For more tips on establishing credit, check out our Twitter page. 

I would like to speak with a loan officer.


Established in 1927, Unity One Credit Union is the oldest credit union in Texas. A member-driven and not-for-profit cooperative, Unity One CU served the employees and families of the BNSF Railway for 70 years. However, after transferring its corporate headquarters to Fort Worth in 1998, the credit union expanded its field of membership to include other non-railroad companies, organizations and individuals.

Today, anyone who lives, works, worships or attends school in Fort Worth, Blue Mound, Saginaw, Haslet, Keller, Colleyville, Bedford, North Richland Hills, Southlake, St. Paul, MN and Kansas City, KS may apply for membership. Unity One CU has seven branches to serve over 30,000 members nationwide. For more information about Unity One Credit Union, visit www.unityone.org. Think outside the bank.™ www.unityone.org

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Credit union informs: Prevent holiday-related identity theft

Fri, Nov 14, 2014 @ 04:40 PM / by Alyssa Guillory posted in credit card, safe online shopping, debit card fraud, cybersecurity, Unity One Credit Union, Holiday Shopping


Holiday fraud preventionUnity One Credit Union informs its members and friends of simple steps for holiday-related identity theft prevention. According to CNBC, here are four tips for more safe holiday shopping:

1. Bogus websites with screaming deals: It's a holiday tradition—identity thieves create bogus sites with beautiful graphics and amazingly low prices on popular, but nonexistent digital devices. Take the bait and you won't get your merchandise and the crooks will have your credit card number and other personal information.

Protect yourself: Do your homework. If this is your first interaction with a new merchant, check them out before you provide any personal information. How long have they been around? Are they rated by the Better Business Bureau? Beware of prices that are significantly cheaper than everywhere else. It could be a trap.

2. Digital greeting cards loaded with merry malware: You expect to get holiday e-cards from friends and family. Identity thieves send out seasonal greetings, too. But theirs are loaded with viruses and other malware. Their spambots use social media sites to send booby-trapped greeting cards that look like they're from someone you know.

Protect yourself: Don't click the links in the body of an email alerting you to an e-card and don't open any attachment. You can always check to see if that person really did send you a card. The safest way to get an e-card is to go to the greeting card company's site and put in the card number listed in the email.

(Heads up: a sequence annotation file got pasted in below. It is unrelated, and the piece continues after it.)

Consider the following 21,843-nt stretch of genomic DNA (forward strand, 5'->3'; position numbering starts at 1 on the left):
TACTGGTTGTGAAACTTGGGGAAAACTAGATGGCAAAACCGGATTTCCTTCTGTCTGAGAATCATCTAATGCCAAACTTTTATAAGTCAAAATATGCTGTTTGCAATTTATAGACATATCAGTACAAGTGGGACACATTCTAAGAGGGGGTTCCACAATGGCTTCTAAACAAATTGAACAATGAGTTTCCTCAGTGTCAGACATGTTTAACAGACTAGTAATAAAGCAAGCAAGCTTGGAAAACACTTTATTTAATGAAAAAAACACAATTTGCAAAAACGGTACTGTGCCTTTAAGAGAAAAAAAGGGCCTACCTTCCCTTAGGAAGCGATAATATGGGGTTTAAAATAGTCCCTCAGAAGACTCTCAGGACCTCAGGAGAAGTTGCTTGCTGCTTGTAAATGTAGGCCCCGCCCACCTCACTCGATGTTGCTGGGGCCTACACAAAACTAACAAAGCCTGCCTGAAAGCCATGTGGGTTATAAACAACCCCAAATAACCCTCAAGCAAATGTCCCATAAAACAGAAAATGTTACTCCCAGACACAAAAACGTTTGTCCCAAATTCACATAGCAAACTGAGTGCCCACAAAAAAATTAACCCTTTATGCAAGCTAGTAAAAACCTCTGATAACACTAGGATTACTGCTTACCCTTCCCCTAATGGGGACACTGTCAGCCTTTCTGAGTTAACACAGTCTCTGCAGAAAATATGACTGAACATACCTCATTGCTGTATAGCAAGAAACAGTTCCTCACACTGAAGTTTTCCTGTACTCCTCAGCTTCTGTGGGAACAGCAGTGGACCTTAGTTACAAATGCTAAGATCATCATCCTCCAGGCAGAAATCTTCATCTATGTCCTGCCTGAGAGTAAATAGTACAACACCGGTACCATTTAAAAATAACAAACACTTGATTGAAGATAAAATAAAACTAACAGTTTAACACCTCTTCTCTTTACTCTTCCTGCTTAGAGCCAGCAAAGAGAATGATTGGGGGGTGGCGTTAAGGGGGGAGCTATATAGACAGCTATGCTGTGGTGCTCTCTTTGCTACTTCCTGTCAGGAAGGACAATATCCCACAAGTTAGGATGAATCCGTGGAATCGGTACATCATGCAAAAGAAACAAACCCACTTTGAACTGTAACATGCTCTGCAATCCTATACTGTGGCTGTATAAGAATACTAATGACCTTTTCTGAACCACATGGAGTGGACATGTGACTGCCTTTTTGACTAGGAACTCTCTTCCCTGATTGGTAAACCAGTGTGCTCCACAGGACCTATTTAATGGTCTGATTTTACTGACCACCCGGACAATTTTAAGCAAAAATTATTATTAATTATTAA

3. Bogus shipping notices: If you shop online and are expecting a package, a shipping notice doesn't seem that unusual. That's why the bad guys send out bogus shipping alerts designed to look like they're from FedEx, UPS or the U.S. Postal Service. They're hoping you'll click on the link which loads malware on to your machine or takes you to a phishing website they've created.

Protect yourself: Only use tracking numbers provided to you in the initial email you get right after you make the purchase. Go to the store's website to track any packages you're expecting.

4. Fake Black Friday or Cyber Monday ads: It's always fun to see the leaked ads for Black Friday and Cyber Monday. That's why scammers create fake leaked ads. They contain links that direct you to a fraudulent website that installs malware.

Protect yourself: Stick with reputable sites that specialize in Black Friday ads.

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Credit union informs: Target Credit Card Hack

Fri, Dec 20, 2013 @ 10:28 AM / by Erayne Hill posted in credit card, target credit card hack, Unity One Credit Union


If you shopped at a Target Store between November 27 and December 15, you could be at risk for credit/debit card fraud. As many as 40 million credit and debit card numbers were hacked.unity one credit union

Authorities are still trying to figure out how it happened but suspect that the criminals were sophisticated and may have planted a virus in the Target system. Another theory is that it could have been an inside job. According to the Today Show, Target has hired a third party forensic firm to prevent it from happening again.

The thieves stole all the information on the cards' magnetic strips, including full names, card numbers, expiration dates and even security codes. According to Target, the issue has been resolved.

What should you do if you shopped at Target these past few weeks?

  • Keep an eye on your card activity.
  • Call to dispute fraudulent charges.
  • To be extra safe, cancel your card and get a new number.
  • Ask a credit reporting agency to place a fraud alert on your file.

Fortunately, the magnetic strip on the back of your card does not have your social security number or your address. Experts says that information thieves would need to actually open accounts in your name and impersonate you; therefore, the risk of total identity theft is fairly slim.

Other ways to protect yourself include:

  • Use cash.
  • Use a credit card vs. a debit card; that way charges can be disputed and the money isn't coming directly out of your bank account.
  • Monitor your credit report regularly. A free copy can be a obtained once a year.

Source: NBC Today Show

For questions regarding a credit union account, feel free to contact Unity One Credit Union.